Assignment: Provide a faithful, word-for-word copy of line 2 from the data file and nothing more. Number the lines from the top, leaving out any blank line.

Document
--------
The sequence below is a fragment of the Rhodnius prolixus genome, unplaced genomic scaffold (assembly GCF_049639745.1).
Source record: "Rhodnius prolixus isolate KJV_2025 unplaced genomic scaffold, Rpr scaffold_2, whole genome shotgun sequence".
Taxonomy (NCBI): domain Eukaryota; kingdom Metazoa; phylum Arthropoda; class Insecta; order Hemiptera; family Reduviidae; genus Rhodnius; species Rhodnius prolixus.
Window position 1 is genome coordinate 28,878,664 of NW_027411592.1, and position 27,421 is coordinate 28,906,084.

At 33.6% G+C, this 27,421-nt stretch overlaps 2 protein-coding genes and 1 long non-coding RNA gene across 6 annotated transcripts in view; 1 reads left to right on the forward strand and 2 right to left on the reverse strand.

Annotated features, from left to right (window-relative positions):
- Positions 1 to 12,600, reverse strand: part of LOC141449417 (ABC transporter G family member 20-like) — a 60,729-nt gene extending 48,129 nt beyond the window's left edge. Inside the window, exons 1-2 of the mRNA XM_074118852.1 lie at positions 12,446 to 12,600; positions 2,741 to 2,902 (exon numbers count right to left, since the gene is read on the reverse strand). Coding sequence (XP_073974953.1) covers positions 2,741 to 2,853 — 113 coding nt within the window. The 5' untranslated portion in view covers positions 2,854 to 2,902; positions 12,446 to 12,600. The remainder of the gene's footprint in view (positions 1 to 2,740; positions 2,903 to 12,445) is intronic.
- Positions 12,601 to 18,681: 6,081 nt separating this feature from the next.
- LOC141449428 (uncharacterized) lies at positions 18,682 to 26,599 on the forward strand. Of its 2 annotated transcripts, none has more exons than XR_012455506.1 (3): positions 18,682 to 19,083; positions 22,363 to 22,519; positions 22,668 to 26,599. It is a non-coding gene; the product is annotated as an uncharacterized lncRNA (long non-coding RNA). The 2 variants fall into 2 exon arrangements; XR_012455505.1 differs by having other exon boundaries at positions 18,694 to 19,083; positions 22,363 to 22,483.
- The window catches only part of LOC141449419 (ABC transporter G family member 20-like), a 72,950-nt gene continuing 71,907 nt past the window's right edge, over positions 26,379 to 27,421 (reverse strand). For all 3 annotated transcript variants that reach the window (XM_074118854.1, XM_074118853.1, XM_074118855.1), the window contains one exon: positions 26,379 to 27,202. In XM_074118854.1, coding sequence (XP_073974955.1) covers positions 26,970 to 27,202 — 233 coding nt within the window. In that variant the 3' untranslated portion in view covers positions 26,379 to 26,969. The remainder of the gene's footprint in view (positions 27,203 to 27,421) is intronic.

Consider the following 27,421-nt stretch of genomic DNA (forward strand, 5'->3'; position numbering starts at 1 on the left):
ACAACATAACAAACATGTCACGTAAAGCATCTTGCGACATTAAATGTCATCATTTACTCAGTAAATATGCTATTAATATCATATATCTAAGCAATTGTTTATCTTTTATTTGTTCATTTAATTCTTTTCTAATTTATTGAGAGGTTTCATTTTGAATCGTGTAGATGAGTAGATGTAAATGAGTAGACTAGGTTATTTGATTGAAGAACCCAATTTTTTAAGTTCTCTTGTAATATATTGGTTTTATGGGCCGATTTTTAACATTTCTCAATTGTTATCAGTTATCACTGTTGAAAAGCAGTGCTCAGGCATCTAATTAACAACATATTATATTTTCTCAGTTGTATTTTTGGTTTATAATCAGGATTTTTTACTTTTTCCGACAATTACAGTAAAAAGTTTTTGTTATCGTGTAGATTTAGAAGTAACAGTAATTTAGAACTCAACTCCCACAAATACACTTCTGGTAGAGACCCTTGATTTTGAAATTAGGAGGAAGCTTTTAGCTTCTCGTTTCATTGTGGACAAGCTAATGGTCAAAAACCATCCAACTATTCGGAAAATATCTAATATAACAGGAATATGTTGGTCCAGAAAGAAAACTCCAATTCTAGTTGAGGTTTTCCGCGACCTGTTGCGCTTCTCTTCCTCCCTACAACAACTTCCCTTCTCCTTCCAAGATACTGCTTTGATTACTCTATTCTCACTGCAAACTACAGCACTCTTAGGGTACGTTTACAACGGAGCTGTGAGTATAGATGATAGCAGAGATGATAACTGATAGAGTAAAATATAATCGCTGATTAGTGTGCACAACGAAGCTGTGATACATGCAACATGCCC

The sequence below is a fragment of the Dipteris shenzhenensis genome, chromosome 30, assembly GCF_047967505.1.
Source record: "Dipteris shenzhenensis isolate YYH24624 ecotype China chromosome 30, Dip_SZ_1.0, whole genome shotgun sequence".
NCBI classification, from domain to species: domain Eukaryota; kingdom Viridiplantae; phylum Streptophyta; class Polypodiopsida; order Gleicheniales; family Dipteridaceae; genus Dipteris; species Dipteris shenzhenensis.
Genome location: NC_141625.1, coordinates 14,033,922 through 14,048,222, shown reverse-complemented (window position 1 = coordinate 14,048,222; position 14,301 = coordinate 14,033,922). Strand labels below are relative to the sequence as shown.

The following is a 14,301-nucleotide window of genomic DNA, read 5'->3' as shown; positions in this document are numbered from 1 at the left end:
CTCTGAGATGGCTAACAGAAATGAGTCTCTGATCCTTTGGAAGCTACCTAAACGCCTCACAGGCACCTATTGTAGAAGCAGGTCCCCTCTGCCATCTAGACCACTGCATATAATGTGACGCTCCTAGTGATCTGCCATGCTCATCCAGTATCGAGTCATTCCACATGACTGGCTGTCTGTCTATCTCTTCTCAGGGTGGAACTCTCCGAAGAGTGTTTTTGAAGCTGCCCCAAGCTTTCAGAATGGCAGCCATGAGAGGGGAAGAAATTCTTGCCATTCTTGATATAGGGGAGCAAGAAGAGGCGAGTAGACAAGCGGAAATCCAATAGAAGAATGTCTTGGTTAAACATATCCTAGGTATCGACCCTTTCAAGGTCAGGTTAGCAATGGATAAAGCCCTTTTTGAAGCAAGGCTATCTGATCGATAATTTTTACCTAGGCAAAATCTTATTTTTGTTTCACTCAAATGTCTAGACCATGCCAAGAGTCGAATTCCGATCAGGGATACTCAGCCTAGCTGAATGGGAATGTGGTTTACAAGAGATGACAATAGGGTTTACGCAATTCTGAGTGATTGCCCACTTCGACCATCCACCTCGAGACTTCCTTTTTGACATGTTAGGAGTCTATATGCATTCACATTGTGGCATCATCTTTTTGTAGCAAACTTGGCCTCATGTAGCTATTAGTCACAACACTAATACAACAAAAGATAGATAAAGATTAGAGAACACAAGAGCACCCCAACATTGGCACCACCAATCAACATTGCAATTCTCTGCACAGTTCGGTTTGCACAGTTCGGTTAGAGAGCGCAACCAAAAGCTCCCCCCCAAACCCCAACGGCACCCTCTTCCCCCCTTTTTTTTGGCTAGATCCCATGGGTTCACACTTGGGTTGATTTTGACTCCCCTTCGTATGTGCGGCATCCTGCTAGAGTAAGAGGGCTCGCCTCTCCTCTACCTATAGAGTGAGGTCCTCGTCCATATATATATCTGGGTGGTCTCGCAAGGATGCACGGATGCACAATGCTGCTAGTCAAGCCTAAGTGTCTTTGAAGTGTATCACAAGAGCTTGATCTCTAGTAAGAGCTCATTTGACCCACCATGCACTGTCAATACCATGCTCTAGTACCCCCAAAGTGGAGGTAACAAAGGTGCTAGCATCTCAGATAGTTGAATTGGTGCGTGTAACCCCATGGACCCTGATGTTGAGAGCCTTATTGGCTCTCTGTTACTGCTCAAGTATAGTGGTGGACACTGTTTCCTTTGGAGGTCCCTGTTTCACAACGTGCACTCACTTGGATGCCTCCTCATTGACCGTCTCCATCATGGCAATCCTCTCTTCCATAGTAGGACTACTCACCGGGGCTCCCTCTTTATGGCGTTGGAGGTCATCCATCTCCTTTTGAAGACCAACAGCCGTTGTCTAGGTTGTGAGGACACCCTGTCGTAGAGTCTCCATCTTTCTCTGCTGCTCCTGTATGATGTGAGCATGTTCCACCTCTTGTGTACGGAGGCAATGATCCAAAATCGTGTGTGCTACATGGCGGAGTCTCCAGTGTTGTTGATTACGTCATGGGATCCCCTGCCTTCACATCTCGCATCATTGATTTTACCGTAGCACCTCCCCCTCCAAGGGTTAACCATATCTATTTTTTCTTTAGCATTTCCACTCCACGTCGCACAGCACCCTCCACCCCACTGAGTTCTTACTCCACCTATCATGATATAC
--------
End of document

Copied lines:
Source record: "Rhodnius prolixus isolate KJV_2025 unplaced genomic scaffold, Rpr scaffold_2, whole genome shotgun sequence".